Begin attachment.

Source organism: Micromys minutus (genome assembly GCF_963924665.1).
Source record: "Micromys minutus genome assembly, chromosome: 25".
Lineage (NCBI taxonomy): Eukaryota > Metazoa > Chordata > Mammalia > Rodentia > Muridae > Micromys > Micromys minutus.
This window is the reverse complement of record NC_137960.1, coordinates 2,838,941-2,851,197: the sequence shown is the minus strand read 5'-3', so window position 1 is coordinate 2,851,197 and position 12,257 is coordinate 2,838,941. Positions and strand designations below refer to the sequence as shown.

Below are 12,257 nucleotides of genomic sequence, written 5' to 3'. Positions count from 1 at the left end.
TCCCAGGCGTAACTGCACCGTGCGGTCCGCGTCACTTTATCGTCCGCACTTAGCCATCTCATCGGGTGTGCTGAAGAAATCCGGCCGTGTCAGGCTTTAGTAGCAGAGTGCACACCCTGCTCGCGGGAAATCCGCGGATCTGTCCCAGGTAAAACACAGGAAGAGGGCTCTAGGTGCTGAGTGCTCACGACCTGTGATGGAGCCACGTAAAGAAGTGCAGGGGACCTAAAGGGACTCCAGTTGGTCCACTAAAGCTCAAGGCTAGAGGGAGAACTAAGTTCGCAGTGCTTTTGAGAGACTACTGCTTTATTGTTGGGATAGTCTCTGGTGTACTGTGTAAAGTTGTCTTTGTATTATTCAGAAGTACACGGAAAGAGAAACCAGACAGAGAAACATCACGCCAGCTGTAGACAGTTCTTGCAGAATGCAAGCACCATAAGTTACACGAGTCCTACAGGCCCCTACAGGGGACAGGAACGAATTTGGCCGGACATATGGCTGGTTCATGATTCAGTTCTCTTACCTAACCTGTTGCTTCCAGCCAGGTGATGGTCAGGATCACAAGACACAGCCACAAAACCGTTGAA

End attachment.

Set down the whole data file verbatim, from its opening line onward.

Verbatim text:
Source organism: Micromys minutus (genome assembly GCF_963924665.1).
Source record: "Micromys minutus genome assembly, chromosome: 25".
Lineage (NCBI taxonomy): Eukaryota > Metazoa > Chordata > Mammalia > Rodentia > Muridae > Micromys > Micromys minutus.
This window is the reverse complement of record NC_137960.1, coordinates 2,838,941-2,851,197: the sequence shown is the minus strand read 5'-3', so window position 1 is coordinate 2,851,197 and position 12,257 is coordinate 2,838,941. Positions and strand designations below refer to the sequence as shown.

Below are 12,257 nucleotides of genomic sequence, written 5' to 3'. Positions count from 1 at the left end.
TCCCAGGCGTAACTGCACCGTGCGGTCCGCGTCACTTTATCGTCCGCACTTAGCCATCTCATCGGGTGTGCTGAAGAAATCCGGCCGTGTCAGGCTTTAGTAGCAGAGTGCACACCCTGCTCGCGGGAAATCCGCGGATCTGTCCCAGGTAAAACACAGGAAGAGGGCTCTAGGTGCTGAGTGCTCACGACCTGTGATGGAGCCACGTAAAGAAGTGCAGGGGACCTAAAGGGACTCCAGTTGGTCCACTAAAGCTCAAGGCTAGAGGGAGAACTAAGTTCGCAGTGCTTTTGAGAGACTACTGCTTTATTGTTGGGATAGTCTCTGGTGTACTGTGTAAAGTTGTCTTTGTATTATTCAGAAGTACACGGAAAGAGAAACCAGACAGAGAAACATCACGCCAGCTGTAGACAGTTCTTGCAGAATGCAAGCACCATAAGTTACACGAGTCCTACAGGCCCCTACAGGGGACAGGAACGAATTTGGCCGGACATATGGCTGGTTCATGATTCAGTTCTCTTACCTAACCTGTTGCTTCCAGCCAGGTGATGGTCAGGATCACAAGACACAGCCACAAAACCGTTGAA